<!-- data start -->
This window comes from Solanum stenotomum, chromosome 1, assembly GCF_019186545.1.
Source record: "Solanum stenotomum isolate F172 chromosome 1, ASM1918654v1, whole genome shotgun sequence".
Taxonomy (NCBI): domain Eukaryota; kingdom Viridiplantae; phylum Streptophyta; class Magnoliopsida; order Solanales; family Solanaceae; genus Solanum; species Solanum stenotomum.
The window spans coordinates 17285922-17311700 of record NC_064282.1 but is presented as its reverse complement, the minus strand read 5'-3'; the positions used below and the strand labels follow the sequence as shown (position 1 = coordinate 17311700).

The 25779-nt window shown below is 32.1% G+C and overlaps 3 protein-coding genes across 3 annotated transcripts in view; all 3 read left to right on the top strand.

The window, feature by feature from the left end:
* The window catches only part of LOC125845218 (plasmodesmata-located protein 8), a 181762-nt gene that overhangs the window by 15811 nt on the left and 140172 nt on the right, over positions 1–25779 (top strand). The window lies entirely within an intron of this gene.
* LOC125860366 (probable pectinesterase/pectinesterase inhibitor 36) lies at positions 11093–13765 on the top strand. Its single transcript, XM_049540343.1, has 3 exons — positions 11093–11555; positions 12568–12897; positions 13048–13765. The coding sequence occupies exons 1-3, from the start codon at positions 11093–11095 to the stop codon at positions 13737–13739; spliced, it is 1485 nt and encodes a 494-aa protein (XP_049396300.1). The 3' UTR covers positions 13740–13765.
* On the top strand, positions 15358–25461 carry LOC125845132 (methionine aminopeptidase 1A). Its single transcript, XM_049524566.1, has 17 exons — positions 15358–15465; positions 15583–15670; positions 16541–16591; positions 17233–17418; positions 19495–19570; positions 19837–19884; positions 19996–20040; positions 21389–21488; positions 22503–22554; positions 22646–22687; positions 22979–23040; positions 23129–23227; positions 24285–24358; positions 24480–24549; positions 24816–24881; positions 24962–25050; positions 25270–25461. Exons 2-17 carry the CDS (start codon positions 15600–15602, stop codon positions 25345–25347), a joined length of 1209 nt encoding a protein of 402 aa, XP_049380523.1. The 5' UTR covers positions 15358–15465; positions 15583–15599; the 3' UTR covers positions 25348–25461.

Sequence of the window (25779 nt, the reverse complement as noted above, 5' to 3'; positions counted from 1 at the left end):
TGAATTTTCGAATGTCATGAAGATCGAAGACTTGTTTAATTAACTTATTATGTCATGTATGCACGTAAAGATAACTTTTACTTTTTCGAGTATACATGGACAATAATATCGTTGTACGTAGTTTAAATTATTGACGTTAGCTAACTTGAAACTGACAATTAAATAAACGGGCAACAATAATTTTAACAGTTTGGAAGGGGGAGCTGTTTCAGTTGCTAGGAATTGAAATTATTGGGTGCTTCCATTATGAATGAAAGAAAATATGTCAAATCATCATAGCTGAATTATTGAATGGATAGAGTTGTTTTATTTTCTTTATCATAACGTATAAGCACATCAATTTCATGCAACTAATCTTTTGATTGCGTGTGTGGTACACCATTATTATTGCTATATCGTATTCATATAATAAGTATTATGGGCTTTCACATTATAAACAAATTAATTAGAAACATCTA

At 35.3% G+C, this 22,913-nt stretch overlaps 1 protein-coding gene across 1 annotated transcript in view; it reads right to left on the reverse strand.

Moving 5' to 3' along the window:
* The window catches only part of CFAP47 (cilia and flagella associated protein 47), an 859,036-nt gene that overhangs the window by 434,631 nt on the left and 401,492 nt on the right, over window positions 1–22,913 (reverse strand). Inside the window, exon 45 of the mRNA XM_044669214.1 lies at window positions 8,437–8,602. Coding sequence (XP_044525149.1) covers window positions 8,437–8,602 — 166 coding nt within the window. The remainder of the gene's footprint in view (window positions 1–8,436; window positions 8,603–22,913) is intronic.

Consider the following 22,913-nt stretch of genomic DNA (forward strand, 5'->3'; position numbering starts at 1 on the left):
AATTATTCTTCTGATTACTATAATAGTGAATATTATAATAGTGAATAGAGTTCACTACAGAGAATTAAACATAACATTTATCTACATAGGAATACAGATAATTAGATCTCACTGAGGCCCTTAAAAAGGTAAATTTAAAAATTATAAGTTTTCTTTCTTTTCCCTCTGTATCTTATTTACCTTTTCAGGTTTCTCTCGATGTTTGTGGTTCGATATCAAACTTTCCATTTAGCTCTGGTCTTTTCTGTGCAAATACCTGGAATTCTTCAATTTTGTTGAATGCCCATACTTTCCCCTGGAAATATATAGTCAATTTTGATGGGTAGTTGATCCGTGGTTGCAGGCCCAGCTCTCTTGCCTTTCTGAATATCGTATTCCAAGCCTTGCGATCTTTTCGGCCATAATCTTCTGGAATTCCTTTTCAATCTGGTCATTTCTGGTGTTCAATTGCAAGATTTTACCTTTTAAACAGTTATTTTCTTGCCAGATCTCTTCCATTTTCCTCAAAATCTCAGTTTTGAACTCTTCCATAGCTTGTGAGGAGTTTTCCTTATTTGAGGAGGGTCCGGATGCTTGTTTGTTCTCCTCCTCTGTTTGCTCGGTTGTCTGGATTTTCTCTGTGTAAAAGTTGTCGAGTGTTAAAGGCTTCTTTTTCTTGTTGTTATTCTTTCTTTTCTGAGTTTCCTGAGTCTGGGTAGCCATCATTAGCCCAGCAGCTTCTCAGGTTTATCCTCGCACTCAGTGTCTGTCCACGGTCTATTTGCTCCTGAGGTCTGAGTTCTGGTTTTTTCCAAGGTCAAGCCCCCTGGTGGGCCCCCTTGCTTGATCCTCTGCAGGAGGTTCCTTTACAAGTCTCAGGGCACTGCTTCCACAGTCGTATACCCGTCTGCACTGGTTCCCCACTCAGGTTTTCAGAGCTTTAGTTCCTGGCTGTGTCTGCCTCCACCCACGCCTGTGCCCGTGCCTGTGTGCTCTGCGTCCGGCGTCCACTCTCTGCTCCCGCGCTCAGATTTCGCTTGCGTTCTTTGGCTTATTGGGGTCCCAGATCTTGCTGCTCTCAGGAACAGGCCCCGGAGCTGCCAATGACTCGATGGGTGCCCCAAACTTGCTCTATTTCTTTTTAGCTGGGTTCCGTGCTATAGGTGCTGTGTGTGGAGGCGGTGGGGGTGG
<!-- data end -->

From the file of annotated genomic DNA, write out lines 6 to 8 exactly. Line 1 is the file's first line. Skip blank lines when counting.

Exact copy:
The window, feature by feature from the left end:
* The window catches only part of LOC125845218 (plasmodesmata-located protein 8), a 181762-nt gene that overhangs the window by 15811 nt on the left and 140172 nt on the right, over positions 1–25779 (top strand). The window lies entirely within an intron of this gene.
* LOC125860366 (probable pectinesterase/pectinesterase inhibitor 36) lies at positions 11093–13765 on the top strand. Its single transcript, XM_049540343.1, has 3 exons — positions 11093–11555; positions 12568–12897; positions 13048–13765. The coding sequence occupies exons 1-3, from the start codon at positions 11093–11095 to the stop codon at positions 13737–13739; spliced, it is 1485 nt and encodes a 494-aa protein (XP_049396300.1). The 3' UTR covers positions 13740–13765.